A good incident report will cover all four types of incidents listed above to offer organizations a holistic view of all incidents that occur on their premises or affect their staff.
Element 2: Accurate
The second essential element of a good incident report form is accuracy. To be effective, an incident report should be specific and concise. It should avoid vague or easily misinterpreted language and phrases that may cause confusion and instead keep things on point.
The report should always be proofread to check for typos and spelling errors. Many companies are moving towards incident reporting software that automatically spellchecked reports when they are created.
However, some errors can only be spotted by humans. These include:
- Details of peoples’ names
- Dates and times of the incidents
- Contact numbers
For this reason, it’s worth having a second person proofread the report to spot and correct glaring errors.
Here’s an example of how a good incident report could be structured to keep it concise:
Enter job description:_______________________________________
Date and time of the incident
What was the Incident/ Near Miss?
Were there any injuries?
Was there any damage to property or plant?
What caused the incident?____________________________________
A clearly laid out incident report will help keep all details concise and will avoid confusion.
Element 3: Objective
The third key element of a good incident report is that is should be supported by facts and be objective, rather than being biased. Reports of incidents should be free from bias and opinions, an should instead focus on the facts at hand. Rather than appointing blame, the incident report must create a picture of both sides of the story.
There are several ways to put objectivity at the heart of an incident report.
Firstly, your organization could stipulate that the person who submits an incident report form must take photos of the surrounding environment including annotations. This centers the report around visual evidence of the event or incident, instead of based on opinionated and biased statements.
Secondly, if the report includes statements from patients and/or witnesses, you could stipulate that the person completing the incident report quotes them, instead of paraphrasing.
This is important because, depending on the severity of the incident, the incident report should be submitted to an investigation team to further study and look for the root causes. The primary purpose of this investigation isn’t to find fault but to develop corrective actions to prevent similar incidents from occurring.
In the event of negligence and/or criminal culpability, this will be referred to the relevant legal authorities. The purpose of the incident investigation is to collect and analyze the information and evidence. This process will be far smoother if safety professionals have photographic evidence and witness quotes to work from.
Element 4: Comprehensive
The fourth key element in a good incident report is comprehensiveness. The report must cover all related essential questions including:
- Why, and
This includes not just the names of people who were injured or affected, but also details of people who witness and reported the incidents.
The report should cover:
- The names of witnesses
- The names of those who will conduct further investigate
- Significant details that may be needed for further study and investigation
Element 5: Data-driven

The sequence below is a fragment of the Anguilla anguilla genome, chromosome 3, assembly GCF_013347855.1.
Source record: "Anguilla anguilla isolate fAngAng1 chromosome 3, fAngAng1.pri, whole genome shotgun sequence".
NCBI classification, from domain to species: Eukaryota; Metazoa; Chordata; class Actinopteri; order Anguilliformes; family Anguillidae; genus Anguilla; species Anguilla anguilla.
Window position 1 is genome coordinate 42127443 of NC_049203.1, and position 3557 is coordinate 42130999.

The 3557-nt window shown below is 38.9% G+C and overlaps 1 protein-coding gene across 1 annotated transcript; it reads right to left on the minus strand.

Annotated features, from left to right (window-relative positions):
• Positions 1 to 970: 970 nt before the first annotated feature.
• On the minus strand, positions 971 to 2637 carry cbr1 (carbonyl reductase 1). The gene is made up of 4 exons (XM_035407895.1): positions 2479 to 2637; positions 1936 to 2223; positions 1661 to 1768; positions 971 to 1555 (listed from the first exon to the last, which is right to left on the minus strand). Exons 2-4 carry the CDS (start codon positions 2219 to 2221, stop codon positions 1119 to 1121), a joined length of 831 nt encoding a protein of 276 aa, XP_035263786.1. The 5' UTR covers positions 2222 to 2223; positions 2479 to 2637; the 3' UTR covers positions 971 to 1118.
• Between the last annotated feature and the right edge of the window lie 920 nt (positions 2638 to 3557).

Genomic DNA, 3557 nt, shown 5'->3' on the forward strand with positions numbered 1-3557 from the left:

The fifth key element of good incident reports is that they are data-driven. They should make use of as much data as possible to create the fullest possible picture of what happened.
- Audio recordings of witness statements
- Electronic signature capture
These types of data will help build a complete picture of the nature of the injuries, damage, or surrounding environment at the time of the incident and will complement the written evidence provided in the report.
Giving your employees the ability to capture signatures electronically is extremely helpful. Those involved in the incident (e.g. victim, witnesses, manager, reporter, etc.) can sign off to testify and validate the accuracy of any information they submitted to the incident report. This helps to confirm that the incident report is truthful and accurate.
A good incident report will include space for the following details:
- Actions to be taken to eliminate future repeats of the incident
- Management comments
- Employee sign off
- Supervisor sign off when corrective actions have been adopted and monitored.
Element 6: Cloud-based
The sixth key element of a good incident report is that it should be cloud-based. All incident reports should be properly stored as an important record for every organization. Paper-based incident reports are time-consuming to store, access and manage – and that’s where cloud-based incident reporting software offers undeniable advantages.
Cloud-based incident reports can help streamline an organization’s entire incident reporting process, from recording, storing, tracking and investigating all types of incidents, dangerous conditions, and near-misses.
This is extremely helpful when it comes to ensuring regulatory compliance. According to guidance from Safe Work Australia Australian businesses must immediately notify their regulator about notifiable incidents such as the death of a person, a serious injury or illness and a dangerous incident that exposes any person to a serious risk.
Cloud-based incident reporting systems help by offering the following benefits:
- Paperless incident reports can be generated by a range of hand-held devices, regardless of type or platform.
- Report takers can attach unlimited photographic evidence with notes and annotations to their incident reports.
- Software incident reports can include a wide range of supporting types of evidence not available to paper-based reports. This includes audio files of witness statements, electronic signature capture, photos, and video files.
- Paperless reports can be generated without employees having to leave the site and then uploaded and shared in real-time with all members of the organization who have permission to view.
- Cloud-based incident reporting solutions offer unlimited storage space for easy record keeping.
Taking your next steps
If you were curious about the six key elements of a good incident report, that’s about it.
Good incident reports will feature all of these six key elements and help ensure that organizations keep on top of their incident reporting. If your organization is looking to make smarter incident reporting decisions, drive operational excellence and create a culture of continuous safety improvement, having a good incident report form is essential.